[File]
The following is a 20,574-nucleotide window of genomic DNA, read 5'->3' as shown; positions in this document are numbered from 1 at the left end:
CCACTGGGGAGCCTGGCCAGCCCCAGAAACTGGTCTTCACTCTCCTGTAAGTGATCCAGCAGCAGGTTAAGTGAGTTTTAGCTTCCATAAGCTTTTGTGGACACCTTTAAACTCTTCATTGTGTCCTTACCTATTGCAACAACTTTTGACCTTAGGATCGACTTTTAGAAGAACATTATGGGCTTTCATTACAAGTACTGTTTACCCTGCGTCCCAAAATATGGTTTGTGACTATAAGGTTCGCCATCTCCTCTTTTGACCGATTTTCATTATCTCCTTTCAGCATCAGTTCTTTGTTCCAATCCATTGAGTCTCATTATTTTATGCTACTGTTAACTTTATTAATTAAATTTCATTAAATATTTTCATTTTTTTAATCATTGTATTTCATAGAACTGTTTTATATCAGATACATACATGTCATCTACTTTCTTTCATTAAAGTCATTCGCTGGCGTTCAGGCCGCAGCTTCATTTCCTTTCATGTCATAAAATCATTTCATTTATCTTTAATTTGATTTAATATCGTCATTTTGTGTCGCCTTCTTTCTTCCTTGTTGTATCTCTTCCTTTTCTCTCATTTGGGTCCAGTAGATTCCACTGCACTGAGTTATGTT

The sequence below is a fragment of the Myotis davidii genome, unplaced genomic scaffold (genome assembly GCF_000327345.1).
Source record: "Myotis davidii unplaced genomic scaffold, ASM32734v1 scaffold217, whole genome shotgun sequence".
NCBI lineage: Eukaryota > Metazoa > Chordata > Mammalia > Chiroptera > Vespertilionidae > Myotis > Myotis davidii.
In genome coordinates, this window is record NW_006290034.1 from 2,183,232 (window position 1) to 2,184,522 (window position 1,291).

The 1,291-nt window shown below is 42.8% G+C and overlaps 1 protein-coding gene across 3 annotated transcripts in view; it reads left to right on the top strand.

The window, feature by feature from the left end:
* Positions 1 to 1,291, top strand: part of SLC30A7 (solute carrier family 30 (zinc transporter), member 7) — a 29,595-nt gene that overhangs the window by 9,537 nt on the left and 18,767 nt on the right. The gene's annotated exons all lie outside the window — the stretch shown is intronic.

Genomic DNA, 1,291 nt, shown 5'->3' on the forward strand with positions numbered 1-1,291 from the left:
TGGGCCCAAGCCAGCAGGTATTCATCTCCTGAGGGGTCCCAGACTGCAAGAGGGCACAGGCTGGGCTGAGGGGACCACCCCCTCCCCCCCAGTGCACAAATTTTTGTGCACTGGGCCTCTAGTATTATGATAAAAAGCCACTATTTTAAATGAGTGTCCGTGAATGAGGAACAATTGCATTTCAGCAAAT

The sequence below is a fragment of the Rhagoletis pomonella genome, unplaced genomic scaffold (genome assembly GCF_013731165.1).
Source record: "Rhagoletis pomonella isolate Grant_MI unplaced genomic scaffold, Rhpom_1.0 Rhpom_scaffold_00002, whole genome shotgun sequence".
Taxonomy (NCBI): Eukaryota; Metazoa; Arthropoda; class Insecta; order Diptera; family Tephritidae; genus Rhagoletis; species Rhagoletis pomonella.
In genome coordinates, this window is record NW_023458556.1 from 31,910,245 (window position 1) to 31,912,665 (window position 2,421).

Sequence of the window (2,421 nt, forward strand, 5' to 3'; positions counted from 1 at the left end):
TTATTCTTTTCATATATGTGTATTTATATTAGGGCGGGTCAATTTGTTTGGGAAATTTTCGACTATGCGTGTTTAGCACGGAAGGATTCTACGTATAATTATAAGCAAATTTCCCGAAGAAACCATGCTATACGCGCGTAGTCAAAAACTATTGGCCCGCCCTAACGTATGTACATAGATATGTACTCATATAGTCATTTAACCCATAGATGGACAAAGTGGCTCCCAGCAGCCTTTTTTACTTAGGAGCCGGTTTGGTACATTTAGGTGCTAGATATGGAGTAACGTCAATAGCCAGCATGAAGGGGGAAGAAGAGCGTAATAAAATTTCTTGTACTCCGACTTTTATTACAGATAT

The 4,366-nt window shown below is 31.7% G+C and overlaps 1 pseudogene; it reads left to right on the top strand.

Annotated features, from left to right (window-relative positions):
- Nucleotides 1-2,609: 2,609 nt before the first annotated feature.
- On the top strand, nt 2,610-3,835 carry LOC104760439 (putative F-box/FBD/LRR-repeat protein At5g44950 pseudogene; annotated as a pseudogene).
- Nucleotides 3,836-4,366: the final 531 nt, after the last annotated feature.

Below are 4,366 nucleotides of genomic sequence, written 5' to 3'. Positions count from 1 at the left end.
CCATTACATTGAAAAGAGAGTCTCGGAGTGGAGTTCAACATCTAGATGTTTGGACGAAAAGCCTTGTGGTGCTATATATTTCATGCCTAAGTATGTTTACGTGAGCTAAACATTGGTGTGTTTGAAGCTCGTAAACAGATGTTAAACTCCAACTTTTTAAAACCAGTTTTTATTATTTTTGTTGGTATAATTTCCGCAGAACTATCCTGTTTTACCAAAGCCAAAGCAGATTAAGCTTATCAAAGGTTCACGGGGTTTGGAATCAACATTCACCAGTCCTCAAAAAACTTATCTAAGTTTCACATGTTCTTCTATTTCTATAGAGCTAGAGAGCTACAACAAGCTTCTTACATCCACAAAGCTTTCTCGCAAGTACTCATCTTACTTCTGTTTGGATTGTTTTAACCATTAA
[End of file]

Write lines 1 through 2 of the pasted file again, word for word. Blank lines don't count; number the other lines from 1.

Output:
The following is a 20,574-nucleotide window of genomic DNA, read 5'->3' as shown; positions in this document are numbered from 1 at the left end:
CCACTGGGGAGCCTGGCCAGCCCCAGAAACTGGTCTTCACTCTCCTGTAAGTGATCCAGCAGCAGGTTAAGTGAGTTTTAGCTTCCATAAGCTTTTGTGGACACCTTTAAACTCTTCATTGTGTCCTTACCTATTGCAACAACTTTTGACCTTAGGATCGACTTTTAGAAGAACATTATGGGCTTTCATTACAAGTACTGTTTACCCTGCGTCCCAAAATATGGTTTGTGACTATAAGGTTCGCCATCTCCTCTTTTGACCGATTTTCATTATCTCCTTTCAGCATCAGTTCTTTGTTCCAATCCATTGAGTCTCATTATTTTATGCTACTGTTAACTTTATTAATTAAATTTCATTAAATATTTTCATTTTTTTAATCATTGTATTTCATAGAACTGTTTTATATCAGATACATACATGTCATCTACTTTCTTTCATTAAAGTCATTCGCTGGCGTTCAGGCCGCAGCTTCATTTCCTTTCATGTCATAAAATCATTTCATTTATCTTTAATTTGATTTAATATCGTCATTTTGTGTCGCCTTCTTTCTTCCTTGTTGTATCTCTTCCTTTTCTCTCATTTGGGTCCAGTAGATTCCACTGCACTGAGTTATGTT